THE head of one of Australia's largest mining advocacy groups says the nation's $427 billion worth of resource projects will soon be under real threat due to the crippling labour and skills shortage.
Australian Mines and Metals Association director Minna Knight said a recent report by workforce specialists, Pitcrew Consultants, served as a dire warning for the Australian Economy. She called on all levels of government to speed up a raft of training and workforce initiatives to address the demand for labour.
"As it stands there are around $236 billion of resource projects under way across Australia and a further $191 billion awaiting the final stages of approval," Ms Knight said.
"Pitcrew's data supports what the industry has been saying for many months - that unless we urgently address the worsening labour demand, these projects will not come to fruition.
"With 60,000 job vacancies predicted by 2013, government policymakers can no longer take the economic gains arising from Australia's resources projects for granted. Without immediate intervention, some of these projects will simply run out of workers."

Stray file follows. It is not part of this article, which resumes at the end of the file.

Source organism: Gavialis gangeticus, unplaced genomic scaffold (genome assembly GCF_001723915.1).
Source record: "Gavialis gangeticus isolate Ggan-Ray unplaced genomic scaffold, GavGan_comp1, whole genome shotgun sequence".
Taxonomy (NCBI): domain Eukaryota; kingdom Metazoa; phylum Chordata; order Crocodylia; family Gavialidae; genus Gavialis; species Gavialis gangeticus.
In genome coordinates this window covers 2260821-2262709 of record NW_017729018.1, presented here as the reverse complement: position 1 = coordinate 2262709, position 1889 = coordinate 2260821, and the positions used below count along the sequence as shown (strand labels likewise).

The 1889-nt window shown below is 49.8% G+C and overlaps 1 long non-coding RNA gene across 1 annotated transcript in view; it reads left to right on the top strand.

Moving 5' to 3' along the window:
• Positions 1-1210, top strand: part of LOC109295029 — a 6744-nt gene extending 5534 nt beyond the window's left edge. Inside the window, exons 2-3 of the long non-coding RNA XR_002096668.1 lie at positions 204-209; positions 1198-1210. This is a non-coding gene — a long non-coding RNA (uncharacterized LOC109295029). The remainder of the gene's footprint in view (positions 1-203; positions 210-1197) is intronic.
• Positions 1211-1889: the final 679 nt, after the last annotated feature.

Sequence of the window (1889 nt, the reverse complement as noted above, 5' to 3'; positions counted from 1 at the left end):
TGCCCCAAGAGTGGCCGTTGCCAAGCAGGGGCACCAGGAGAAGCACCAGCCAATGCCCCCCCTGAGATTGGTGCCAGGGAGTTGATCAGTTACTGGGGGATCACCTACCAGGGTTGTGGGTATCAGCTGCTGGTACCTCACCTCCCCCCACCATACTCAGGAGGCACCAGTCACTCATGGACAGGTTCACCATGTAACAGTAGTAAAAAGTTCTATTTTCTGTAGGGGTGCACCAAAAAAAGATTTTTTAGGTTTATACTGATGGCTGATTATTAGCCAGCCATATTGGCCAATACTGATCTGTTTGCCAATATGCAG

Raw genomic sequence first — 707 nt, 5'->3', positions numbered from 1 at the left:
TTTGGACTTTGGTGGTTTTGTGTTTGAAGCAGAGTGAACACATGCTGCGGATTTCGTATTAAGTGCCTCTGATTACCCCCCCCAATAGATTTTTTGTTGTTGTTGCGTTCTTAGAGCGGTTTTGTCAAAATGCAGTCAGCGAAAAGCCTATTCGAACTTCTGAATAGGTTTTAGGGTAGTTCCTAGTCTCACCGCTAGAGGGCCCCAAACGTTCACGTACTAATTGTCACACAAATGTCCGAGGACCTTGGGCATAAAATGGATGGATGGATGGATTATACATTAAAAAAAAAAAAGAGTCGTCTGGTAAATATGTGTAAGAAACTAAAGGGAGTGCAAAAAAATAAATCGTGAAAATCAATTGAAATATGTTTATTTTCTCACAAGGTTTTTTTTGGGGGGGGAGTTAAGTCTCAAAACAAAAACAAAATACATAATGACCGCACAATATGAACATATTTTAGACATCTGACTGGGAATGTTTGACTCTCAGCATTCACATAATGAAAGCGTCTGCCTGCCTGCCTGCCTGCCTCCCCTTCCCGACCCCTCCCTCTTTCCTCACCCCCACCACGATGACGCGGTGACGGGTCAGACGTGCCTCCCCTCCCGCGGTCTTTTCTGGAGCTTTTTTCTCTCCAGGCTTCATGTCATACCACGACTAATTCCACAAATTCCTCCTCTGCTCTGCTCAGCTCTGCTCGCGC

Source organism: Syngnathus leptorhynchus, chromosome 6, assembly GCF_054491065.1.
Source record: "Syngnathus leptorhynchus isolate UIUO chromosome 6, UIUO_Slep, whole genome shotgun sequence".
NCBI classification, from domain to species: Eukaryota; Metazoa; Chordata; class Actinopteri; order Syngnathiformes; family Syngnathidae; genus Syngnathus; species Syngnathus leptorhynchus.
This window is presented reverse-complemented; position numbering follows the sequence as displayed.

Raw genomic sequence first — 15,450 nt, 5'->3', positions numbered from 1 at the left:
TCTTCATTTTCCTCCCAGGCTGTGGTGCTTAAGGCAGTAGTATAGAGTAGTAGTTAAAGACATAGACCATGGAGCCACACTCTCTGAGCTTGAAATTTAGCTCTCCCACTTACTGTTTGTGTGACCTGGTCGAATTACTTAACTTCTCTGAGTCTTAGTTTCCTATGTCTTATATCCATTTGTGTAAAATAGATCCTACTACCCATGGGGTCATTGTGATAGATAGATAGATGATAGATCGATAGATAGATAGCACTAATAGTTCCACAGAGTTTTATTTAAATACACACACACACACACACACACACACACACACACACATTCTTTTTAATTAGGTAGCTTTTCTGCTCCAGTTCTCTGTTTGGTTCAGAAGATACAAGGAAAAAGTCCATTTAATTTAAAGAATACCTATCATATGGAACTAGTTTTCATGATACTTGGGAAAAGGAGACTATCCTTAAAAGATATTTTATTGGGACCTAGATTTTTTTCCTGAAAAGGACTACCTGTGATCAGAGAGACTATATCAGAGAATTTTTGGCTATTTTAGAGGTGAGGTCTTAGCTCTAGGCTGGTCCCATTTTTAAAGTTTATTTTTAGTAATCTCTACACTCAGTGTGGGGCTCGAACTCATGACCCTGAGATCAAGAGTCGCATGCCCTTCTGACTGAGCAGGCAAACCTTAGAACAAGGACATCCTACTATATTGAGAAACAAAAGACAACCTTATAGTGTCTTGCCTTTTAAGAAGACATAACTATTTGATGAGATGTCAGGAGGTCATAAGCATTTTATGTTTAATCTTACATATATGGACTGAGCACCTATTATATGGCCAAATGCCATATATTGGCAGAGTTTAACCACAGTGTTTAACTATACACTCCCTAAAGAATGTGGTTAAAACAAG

But the scream for resource workers to come from afar does not serve well for other industries in regional and rural Australia, with many currently struggling to fill their own job vacancies.
CQUniversity regional economic development expert Professor John Rolfe said strong competition for a dwindling labour market will cause services to suffer in regional Queensland as businesses outside of the mining industry struggle to employ people.
Agricultural businesses across the state are already feeling the pinch, with many routinely hiring backpackers to fill holes in the workforce department.
Professor Rolfe believed the pull of the burgeoning mining industry could result in dire social consequences for regional and rural towns, with more locals or potential workers for vital services being lured by lucrative mining jobs.
Data from the Pitcrew report suggested that even with Queensland's best labour sourcing efforts, only half the currently planned resource project vacancies will be filled.
"Government policymakers can no longer take the economic gains arising from Australia's resources projects for granted."
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